LETTER 419: MR. BELFORD TO ROBERT LOVELACE, ESQ.

Tuesday, Aug. 22. 

I have been under such concern for the poor man, whose exit I almost hourly expect, and at the shocking scenes his illness, and his agonies exhibit; that I have been only able to make memoranda of the melancholy passages, from which to draw up a more perfect account, for the instruction of us all, when the writing-appetite shall return.

 

  

It is returned! Indignation has revived it, on receipt of thy letters of Sunday and yesterday; by which I have reason to reproach thee in very serious terms, that thou hast not kept thy honour with me: And if thy breach of it be attended with such effects as I fear it will be, I shall let thee know more of my mind on this head.

 

If thou would’st be thought in earnest in thy wishes, to move the poor lady in thy favour, thy ludicrous behaviour at Smith’s, when it comes to be represented to her, will have a very consistent appearance; will it not? —It will, indeed, confirm her in her opinion, that the grave is more to be wished-for, by one of her serious and pious turn, than a husband incapable either of reflexion or remorse; just recovered, as thou art, from a dangerous, at least a sharp illness.

 

I am extremely concerned for the poor unprotected lady; she was so excessively low and weak on Saturday, that I could not be admitted to her speech: And to be driven out of her lodgings, when it was fitter for her to be in bed, is such a piece of cruelty, as he only could be guilty of, who could act as thou hast done, by such an angel.

 

Canst thou thyself say, on reflection, that it has not the look of a wicked and hardened sportiveness, in thee, for the sake of a wanton humour only, (since it can answer no end that thou proposest to thyself, but the direct contrary) to hunt from place to place a poor lady, who, like a harmless deer, that has already a barbed shaft in her breast, seeks only a refuge from thee, in the shades of death?

 

But I will leave this matter upon thy own conscience, to paint thee such a scene from my memoranda, as thou perhaps wilt be moved by more effectually than by any other: Because it is such a one, as thou thyself must one day be a principal actor in; and, as I thought, hadst very lately in apprehension: And is the last scene of one of thy most intimate friends, who has been for the four past days labouring in the agonies of death. For, Lovelace, let this truth, this undoubted truth, be ingraven on thy memory, in all thy gaieties, That the life we are so fond of, is hardly life; a mere breathing-space only; and that at the end of its longest date,

 

Thou must die, as well as BELTON . 

Thou knowest by Tourville what we had done as to the poor man’s worldly affairs; and that we had got his unhappy sister to come and live with him; (little did we think him
so very near his end); and so I will proceed to tell thee, that when I arrived at his house on Saturday night, I found him excessively ill: But just raised, and in his elbow-chair, held up by his nurse and Mowbray, (the roughest and most untouched creature that ever enter’d a sick man’s chamber) while the maid-servants were trying to make that bed easier for him which he was to return to; his mind ten times uneasier than That could be, and the true cause that the down was no softer to him.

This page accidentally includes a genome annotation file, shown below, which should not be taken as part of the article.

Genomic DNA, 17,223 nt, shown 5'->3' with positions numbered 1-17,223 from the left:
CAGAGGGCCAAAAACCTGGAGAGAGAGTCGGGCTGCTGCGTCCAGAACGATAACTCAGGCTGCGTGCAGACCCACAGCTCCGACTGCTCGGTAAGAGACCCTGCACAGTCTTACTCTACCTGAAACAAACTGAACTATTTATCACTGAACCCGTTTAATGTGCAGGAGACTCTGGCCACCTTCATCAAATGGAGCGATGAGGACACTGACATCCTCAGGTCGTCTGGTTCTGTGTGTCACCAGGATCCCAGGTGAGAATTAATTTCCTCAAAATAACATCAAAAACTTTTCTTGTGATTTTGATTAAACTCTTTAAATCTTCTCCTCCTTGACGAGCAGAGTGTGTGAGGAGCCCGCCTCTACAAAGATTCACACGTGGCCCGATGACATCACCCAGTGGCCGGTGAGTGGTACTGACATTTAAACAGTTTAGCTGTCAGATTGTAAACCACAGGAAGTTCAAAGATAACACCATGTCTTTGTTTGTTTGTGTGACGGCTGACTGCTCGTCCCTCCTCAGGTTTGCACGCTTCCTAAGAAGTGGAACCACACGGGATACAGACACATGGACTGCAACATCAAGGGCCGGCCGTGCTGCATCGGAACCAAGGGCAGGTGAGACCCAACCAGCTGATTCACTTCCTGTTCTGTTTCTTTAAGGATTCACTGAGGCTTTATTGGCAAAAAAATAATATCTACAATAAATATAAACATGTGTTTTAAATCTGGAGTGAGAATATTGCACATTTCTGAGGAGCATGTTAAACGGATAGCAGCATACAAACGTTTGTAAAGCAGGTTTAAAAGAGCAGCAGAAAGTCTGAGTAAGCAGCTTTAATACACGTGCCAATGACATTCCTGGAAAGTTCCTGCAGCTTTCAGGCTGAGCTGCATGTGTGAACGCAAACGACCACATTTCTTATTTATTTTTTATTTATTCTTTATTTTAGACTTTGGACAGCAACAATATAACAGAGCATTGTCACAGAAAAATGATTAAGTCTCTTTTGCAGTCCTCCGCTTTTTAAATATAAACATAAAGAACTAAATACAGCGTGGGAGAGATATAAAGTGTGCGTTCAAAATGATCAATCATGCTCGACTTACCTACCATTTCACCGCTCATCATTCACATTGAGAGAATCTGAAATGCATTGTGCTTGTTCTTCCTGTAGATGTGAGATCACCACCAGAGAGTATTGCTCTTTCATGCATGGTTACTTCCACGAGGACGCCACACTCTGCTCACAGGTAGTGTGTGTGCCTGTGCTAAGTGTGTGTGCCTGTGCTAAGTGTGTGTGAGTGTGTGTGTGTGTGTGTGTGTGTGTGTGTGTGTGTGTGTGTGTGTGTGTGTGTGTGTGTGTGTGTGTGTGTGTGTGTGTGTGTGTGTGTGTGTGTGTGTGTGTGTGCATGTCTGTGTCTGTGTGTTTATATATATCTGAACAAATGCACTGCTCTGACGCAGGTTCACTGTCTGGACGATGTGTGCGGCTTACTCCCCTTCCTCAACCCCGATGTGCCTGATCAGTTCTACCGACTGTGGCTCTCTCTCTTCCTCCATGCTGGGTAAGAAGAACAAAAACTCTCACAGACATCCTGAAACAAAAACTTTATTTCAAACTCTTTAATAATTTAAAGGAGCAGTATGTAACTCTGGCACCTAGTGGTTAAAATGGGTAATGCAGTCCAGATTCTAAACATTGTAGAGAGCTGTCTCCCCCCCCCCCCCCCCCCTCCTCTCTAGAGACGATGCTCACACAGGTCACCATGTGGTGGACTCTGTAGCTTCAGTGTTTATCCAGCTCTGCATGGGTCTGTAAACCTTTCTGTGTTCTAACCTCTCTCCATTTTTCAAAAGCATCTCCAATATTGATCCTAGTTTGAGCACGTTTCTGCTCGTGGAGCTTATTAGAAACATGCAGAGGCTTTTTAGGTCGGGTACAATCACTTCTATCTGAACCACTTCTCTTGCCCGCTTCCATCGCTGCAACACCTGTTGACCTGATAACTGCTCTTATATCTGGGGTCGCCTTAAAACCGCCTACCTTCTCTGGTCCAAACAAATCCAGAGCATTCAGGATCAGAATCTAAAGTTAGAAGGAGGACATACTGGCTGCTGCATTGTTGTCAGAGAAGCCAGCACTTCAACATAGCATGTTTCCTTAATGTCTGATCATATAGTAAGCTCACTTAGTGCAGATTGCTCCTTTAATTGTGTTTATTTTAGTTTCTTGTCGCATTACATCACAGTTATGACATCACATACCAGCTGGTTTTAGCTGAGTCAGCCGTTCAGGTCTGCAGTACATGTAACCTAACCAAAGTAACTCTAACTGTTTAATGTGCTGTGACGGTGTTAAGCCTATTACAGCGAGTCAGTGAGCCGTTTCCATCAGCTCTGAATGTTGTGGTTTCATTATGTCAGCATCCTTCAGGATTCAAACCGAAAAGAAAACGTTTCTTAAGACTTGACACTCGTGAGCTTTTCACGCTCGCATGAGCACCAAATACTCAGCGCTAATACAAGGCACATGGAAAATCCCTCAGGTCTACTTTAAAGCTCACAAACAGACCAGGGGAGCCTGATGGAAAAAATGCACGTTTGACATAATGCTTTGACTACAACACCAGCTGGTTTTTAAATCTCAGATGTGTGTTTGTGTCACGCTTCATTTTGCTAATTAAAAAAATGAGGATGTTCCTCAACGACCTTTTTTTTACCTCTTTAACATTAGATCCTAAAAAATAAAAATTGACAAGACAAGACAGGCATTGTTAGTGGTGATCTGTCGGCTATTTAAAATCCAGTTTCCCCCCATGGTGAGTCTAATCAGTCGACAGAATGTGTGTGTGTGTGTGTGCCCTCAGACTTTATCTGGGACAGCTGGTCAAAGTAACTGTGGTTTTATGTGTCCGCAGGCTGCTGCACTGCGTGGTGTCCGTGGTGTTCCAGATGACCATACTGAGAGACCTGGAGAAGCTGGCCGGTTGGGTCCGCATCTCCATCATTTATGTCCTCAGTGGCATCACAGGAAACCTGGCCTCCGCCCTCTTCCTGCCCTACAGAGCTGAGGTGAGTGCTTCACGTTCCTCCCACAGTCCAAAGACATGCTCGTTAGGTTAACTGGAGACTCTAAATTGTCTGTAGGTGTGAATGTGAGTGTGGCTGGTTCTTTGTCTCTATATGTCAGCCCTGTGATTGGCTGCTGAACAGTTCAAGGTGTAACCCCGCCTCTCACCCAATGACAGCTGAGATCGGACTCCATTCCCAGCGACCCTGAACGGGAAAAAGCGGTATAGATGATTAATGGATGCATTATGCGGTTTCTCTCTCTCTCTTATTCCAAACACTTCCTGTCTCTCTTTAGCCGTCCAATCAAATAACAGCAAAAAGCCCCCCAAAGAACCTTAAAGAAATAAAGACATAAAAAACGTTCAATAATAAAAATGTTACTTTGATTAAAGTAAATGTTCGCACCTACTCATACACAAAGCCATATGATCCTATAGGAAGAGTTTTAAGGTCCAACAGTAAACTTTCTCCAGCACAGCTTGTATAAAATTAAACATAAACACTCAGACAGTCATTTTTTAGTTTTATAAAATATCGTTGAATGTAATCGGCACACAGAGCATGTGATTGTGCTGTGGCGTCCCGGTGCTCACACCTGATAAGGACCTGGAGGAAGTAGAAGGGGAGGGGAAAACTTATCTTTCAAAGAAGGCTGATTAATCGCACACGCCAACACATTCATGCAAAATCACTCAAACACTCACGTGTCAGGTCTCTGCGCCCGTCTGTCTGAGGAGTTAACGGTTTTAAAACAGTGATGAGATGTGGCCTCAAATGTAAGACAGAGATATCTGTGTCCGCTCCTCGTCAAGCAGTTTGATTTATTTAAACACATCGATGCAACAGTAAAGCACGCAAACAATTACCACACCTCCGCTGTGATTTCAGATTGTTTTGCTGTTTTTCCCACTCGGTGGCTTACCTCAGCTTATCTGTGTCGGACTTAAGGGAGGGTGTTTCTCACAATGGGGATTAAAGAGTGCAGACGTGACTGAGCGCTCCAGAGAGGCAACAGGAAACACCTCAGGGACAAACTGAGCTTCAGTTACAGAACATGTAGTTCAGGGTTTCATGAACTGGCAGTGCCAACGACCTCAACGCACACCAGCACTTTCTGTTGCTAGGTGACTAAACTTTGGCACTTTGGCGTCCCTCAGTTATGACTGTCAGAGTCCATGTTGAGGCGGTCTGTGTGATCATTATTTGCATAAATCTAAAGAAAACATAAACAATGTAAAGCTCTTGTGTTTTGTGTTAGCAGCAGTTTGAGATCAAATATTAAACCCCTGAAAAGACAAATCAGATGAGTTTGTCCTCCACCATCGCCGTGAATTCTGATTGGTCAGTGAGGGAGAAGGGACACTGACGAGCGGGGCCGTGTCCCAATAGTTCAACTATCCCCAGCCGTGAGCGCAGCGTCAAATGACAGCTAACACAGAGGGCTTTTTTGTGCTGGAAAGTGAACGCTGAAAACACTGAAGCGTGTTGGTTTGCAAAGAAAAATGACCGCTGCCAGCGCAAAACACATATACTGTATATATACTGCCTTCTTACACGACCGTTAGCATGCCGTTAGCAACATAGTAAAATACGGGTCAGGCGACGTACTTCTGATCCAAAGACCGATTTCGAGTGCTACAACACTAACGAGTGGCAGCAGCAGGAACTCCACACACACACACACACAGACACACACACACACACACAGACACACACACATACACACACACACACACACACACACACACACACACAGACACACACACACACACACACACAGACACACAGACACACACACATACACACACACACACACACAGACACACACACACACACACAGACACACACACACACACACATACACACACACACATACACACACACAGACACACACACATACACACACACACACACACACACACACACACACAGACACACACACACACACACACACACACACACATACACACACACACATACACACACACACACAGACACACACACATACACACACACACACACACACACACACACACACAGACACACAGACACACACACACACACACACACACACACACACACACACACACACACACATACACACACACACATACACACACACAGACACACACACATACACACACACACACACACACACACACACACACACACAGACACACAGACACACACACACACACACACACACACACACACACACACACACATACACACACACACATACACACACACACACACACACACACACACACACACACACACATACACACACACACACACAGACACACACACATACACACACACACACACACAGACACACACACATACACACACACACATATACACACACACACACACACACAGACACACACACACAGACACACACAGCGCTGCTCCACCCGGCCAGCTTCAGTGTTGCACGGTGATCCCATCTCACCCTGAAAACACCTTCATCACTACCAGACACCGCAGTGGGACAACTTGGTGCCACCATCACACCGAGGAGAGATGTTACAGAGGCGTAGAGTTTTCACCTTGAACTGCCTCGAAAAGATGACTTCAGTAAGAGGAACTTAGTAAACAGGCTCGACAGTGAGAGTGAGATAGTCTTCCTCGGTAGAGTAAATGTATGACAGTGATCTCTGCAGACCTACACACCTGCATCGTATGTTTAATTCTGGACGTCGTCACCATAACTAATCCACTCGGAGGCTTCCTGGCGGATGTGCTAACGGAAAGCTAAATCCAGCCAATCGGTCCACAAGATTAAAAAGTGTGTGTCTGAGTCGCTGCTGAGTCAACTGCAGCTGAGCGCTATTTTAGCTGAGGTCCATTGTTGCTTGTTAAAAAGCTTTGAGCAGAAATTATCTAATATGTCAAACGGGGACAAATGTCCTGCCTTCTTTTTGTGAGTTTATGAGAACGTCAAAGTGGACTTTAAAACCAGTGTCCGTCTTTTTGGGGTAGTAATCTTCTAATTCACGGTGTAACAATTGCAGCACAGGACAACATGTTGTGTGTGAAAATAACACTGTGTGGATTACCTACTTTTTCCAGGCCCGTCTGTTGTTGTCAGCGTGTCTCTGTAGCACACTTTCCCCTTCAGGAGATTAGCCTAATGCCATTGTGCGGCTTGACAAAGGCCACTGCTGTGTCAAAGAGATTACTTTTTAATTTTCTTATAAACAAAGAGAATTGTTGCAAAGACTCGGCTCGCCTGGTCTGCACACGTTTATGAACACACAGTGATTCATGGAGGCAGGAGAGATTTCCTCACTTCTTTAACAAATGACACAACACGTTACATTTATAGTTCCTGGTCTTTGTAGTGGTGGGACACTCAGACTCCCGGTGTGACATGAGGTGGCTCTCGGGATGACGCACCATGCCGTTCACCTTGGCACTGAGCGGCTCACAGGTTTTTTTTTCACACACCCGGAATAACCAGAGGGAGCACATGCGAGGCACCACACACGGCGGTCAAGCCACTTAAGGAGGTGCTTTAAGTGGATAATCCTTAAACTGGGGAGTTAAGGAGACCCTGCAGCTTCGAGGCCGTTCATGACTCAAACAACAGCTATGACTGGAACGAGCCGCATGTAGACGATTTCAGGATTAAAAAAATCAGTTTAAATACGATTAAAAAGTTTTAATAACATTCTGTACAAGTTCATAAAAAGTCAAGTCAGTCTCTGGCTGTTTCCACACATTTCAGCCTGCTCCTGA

He had so much longed to see me, his sister told me, (whom I sent for down to enquire how he was) that they all rejoiced when I entered: Here, said Mowbray, Here Tommy, is honest Jack Belford!

Where, where? said the poor man.

 

I hear his voice, cry’d Mowbray, coming up stairs.

 

In a transport of joy, he would have raised himself at my entrance, but had like to have pitched out of the chair: And when recover’d, call’d me his best friend! his kindest friend! but, burst out into a flood of tears, O Jack! O Belford! said he, see the way I am in! See how weak! So much, and so soon reduced! Do you know me? Do you know your poor friend Belton?

 

You are not so much altered, my dear Belton, as you think you are. But I see you are weak; very weak—And I am sorry for it.

 

Weak! weak, indeed, my dearest Belford, said he, and weaker in my mind, if possible, than in my body; and wept bitterly—or I should not thus unman myself, I, who never feared any thing, to be forced to shew myself such a nursling ! —I am quite ashamed of myself! —But don’t despise me, dear Belford, don’t despise me, I beseech thee.

 

I ever honoured a man that could weep for the distresses of others ; and ever shall, said I; and such a one cannot be insensible to his own .

 

However, I could not help being visibly moved at the poor fellow’s emotion.

 

Now, said the brutal Mowbray, do I think thee insufferable, Jack. Our poor friend is already a peg too low; and here thou art letting him down lower and lower still. This soothing of him in his dejected moments, and joining thy womanish tears with his, is not the way; I am sure it is not. If our Lovelace were here, he’d tell thee so.

 

Thou art an impenetrable creature, reply’d I; unfit to be present at a scene thou wilt not be able to feel the terrors of, till thou feelest them in thyself; and then, if thou hast time for feeling, my life for thine, thou behavest as pitifully, as those thou thinkest most pitiful.

 

Then turning to the poor sick man, Tears, my dear Belton, are no signs of an unmanly, but, contrarily, of a humane nature; they ease the over-charged heart, which would burst but for that kindly and natural relief.

Give Sorrow words, (says Shakespeare 😉